Minnesota Hockey Magazine

Wild make a point with late rally

Wild forward Jason Zucker scores in the second period of Minnesota’s 4-3 overtime loss to the Philadelphia Flyers on Thursday night at Xcel Energy Center.(Photo courtesy Minnesota Wild/Bruce Kluckhohn)

Minnesota learns lessons in overtime loss to Flyers

St. Paul – It was a strange evening for the Minnesota Wild Thursday at the Xcel Energy Center.

Jason Zucker made one of those spectacular breakaway plays that people go home buzzing about in the second period of the Wild-Philadelphia Flyers game.

Earlier, Marco Scandella crashed heavily into the boards and hobbled off, heading for the Minnesota dressing room. But Scandella, who scored the Wild’s first goal against the Flyers, came back so quickly he did not miss a shift.

To top it off, Zach Parise displayed some magic with an unassisted tying goal in the third period for the Wild, much to the pleasure of 19,125 ticket buyers.

However, a decent start and a strong finish for the Wild were sandwiched around enough ineffective play to allow the Philadelphia Flyers to escape the X with a 4-3 victory in overtime.

“We didn’t get a win, so that’s never a good feeling,” Zucker said.

Philadelphia scored twice within 52 seconds midway through the second period and got a decisive goal from Michael Del Zotto 4:23 into the five-minute overtime to leave Wild players shaking their heads about a possible point lost.

“We fought back, and that’s great to get the point at that point,” forward Charlie Coyle said, “but we can’t afford to play games like that, have those lapses.”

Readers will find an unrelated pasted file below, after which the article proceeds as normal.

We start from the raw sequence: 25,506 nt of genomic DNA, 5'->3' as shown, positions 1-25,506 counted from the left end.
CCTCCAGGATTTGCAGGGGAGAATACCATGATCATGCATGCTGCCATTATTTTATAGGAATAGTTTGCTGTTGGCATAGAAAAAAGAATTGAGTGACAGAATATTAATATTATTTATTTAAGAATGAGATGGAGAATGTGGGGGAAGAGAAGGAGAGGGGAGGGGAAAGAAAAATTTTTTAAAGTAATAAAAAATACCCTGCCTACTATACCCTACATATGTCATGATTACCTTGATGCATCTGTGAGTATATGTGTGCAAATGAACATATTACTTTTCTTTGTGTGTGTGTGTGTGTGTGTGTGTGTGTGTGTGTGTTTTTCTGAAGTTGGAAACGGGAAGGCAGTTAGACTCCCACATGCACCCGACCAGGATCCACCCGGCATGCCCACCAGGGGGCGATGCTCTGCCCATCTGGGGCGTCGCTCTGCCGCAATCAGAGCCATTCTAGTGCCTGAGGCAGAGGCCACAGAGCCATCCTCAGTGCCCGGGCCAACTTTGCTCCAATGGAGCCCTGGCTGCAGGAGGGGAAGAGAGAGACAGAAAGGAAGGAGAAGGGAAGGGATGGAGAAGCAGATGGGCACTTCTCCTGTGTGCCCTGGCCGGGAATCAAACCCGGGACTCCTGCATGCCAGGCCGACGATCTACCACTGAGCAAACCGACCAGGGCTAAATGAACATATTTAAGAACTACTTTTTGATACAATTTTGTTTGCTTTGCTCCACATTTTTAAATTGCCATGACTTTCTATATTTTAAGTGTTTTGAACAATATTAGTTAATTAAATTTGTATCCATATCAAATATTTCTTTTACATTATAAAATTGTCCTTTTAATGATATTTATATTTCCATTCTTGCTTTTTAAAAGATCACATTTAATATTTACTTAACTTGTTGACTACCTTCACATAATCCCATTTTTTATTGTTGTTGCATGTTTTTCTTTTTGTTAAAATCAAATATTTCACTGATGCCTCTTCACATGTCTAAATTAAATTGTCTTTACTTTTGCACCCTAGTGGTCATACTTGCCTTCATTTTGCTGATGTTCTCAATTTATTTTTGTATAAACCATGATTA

Coach Mike Yeo called a rare early timeout midway through the second period after the Flyers took a 3-1 lead on goals by Del Zotto and Ryan White less than a minute apart to confront what he was seeing.

The end result is that he came away from this defeat feeling positive.

“Actually, I’m pretty happy with the guys,” he said.

Minnesota is in the midst of perhaps its toughest stretch of the season, and Yeo said the players probably learned a few things Thursday.

Yes, they have played five games in eight days, and yes, they have four more in the next seven days. But they did rally on Zucker’s dazzling breakaway goal and Parise’s relentless second-effort marker.

Prior to that, when Philadelphia seemed to take charge in the second period, his boys “looked tired,” Yeo explained. So he called them over to remind them about something.

They listened.

“I think it showed in the second half of the game that it’s all mental,” Yeo explained. “Once we addressed it, the guys started to feed off each other’s energy. It takes a lot of character to come back with the schedule that we’ve had. We easily could be sitting here with two points. We got one point, but I think more important, we understand going forward just how important it is to make sure you concentrate on the preparation and understand that it is all mental.”

 

Yeo came away pleased because his boys not only rallied, but seemed to control overtime until a poor line change left them short a man in the final minute of the extra session.

The finish left Minnesota 1-7 in overtimes this season, which naturally stings.

“We had the chances,” Parise said. “That’s been the theme, where we get three or four good looks and we don’t score.

“You’re going to give up chances. That’s what three on three is. We’ve been on the losing end of it too much. Way too much, I guess. We haven’t scored when we’ve had those chances.”

Nevertheless, all things considered, Yeo feels OK heading into the remainder of his team’s tough upcoming schedule.

“I think this was a good lesson for us,” he said, “and now we use it going forward.”